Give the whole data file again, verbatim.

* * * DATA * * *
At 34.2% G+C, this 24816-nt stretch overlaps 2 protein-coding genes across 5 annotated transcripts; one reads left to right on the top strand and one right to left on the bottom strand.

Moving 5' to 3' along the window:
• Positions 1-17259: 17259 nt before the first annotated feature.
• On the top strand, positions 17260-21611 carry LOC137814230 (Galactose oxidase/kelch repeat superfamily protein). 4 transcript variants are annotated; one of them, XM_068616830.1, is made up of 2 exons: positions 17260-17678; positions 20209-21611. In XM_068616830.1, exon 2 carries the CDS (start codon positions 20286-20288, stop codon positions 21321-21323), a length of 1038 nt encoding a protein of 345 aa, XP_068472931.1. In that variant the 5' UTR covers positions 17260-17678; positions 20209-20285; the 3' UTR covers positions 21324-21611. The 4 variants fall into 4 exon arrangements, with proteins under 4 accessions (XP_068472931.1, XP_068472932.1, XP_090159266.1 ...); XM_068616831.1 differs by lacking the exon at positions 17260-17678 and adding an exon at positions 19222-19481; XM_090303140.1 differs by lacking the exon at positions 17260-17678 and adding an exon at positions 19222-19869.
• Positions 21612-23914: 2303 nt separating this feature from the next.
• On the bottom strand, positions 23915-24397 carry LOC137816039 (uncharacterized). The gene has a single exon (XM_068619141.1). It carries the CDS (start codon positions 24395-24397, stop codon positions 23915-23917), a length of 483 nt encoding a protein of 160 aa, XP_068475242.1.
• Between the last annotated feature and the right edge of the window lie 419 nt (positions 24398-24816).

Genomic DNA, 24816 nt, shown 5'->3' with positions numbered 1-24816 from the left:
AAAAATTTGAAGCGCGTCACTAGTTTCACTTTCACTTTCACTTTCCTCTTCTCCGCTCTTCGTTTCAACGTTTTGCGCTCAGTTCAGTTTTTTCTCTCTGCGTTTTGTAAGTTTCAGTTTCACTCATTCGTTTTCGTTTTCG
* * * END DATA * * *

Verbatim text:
At 34.2% G+C, this 24816-nt stretch overlaps 2 protein-coding genes across 5 annotated transcripts; one reads left to right on the top strand and one right to left on the bottom strand.

Moving 5' to 3' along the window:
• Positions 1-17259: 17259 nt before the first annotated feature.
• On the top strand, positions 17260-21611 carry LOC137814230 (Galactose oxidase/kelch repeat superfamily protein). 4 transcript variants are annotated; one of them, XM_068616830.1, is made up of 2 exons: positions 17260-17678; positions 20209-21611. In XM_068616830.1, exon 2 carries the CDS (start codon positions 20286-20288, stop codon positions 21321-21323), a length of 1038 nt encoding a protein of 345 aa, XP_068472931.1. In that variant the 5' UTR covers positions 17260-17678; positions 20209-20285; the 3' UTR covers positions 21324-21611. The 4 variants fall into 4 exon arrangements, with proteins under 4 accessions (XP_068472931.1, XP_068472932.1, XP_090159266.1 ...); XM_068616831.1 differs by lacking the exon at positions 17260-17678 and adding an exon at positions 19222-19481; XM_090303140.1 differs by lacking the exon at positions 17260-17678 and adding an exon at positions 19222-19869.
• Positions 21612-23914: 2303 nt separating this feature from the next.
• On the bottom strand, positions 23915-24397 carry LOC137816039 (uncharacterized). The gene has a single exon (XM_068619141.1). It carries the CDS (start codon positions 24395-24397, stop codon positions 23915-23917), a length of 483 nt encoding a protein of 160 aa, XP_068475242.1.
• Between the last annotated feature and the right edge of the window lie 419 nt (positions 24398-24816).

Genomic DNA, 24816 nt, shown 5'->3' with positions numbered 1-24816 from the left:
AAAAATTTGAAGCGCGTCACTAGTTTCACTTTCACTTTCACTTTCCTCTTCTCCGCTCTTCGTTTCAACGTTTTGCGCTCAGTTCAGTTTTTTCTCTCTGCGTTTTGTAAGTTTCAGTTTCACTCATTCGTTTTCGTTTTCG